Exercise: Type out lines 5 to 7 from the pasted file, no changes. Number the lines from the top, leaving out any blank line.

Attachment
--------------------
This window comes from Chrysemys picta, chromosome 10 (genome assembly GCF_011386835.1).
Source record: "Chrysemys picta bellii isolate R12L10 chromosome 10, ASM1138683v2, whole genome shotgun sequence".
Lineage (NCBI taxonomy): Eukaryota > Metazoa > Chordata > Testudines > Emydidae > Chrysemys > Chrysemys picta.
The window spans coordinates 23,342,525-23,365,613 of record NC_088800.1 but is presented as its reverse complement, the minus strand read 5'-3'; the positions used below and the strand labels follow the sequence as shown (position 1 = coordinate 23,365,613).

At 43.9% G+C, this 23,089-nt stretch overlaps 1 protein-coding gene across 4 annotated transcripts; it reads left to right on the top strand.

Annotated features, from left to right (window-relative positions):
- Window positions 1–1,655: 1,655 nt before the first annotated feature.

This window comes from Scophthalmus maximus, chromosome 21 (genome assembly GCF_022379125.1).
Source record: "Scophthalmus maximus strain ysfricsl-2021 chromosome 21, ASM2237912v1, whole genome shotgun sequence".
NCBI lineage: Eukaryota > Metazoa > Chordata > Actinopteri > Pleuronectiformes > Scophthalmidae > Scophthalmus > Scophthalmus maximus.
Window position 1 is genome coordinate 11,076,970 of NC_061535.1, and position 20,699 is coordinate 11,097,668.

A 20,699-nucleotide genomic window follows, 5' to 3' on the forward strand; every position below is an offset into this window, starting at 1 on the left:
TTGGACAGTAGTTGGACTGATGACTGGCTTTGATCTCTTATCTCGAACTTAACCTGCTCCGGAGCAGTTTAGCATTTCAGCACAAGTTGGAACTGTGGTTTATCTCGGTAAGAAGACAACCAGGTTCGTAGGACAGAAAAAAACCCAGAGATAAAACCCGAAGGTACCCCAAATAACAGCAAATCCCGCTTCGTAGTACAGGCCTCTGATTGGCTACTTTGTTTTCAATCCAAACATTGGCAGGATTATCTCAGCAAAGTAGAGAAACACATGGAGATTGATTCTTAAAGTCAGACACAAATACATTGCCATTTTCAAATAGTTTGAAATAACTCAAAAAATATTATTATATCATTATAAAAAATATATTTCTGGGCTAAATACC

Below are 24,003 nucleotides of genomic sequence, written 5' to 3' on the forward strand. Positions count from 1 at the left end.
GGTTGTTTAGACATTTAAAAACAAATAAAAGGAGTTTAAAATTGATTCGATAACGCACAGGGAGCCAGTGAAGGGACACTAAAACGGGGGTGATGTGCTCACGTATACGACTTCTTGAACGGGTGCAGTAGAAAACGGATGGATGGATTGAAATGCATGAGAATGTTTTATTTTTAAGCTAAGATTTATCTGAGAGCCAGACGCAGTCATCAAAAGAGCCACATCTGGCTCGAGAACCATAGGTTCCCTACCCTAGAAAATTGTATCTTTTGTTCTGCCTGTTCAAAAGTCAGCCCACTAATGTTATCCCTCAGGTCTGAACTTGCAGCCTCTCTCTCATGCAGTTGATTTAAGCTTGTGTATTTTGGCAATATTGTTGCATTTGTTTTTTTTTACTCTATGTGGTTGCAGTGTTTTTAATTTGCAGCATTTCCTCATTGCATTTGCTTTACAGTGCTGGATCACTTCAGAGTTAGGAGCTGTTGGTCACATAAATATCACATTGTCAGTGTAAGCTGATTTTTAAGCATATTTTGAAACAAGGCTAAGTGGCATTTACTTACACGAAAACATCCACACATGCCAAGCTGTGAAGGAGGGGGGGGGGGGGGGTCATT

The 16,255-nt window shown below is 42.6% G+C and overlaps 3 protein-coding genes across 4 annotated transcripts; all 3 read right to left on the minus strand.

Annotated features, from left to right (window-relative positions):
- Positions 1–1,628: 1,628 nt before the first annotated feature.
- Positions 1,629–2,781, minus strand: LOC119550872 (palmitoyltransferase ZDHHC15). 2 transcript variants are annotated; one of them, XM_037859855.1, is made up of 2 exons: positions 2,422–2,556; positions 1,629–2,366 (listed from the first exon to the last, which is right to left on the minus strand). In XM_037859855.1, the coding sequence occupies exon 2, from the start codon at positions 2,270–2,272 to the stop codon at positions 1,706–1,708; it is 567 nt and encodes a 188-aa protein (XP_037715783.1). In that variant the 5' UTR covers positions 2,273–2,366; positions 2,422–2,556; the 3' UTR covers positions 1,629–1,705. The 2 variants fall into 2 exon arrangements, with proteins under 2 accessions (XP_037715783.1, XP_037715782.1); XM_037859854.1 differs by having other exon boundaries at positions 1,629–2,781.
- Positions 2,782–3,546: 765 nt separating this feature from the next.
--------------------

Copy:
At 43.9% G+C, this 23,089-nt stretch overlaps 1 protein-coding gene across 4 annotated transcripts; it reads left to right on the top strand.

Annotated features, from left to right (window-relative positions):
- Window positions 1–1,655: 1,655 nt before the first annotated feature.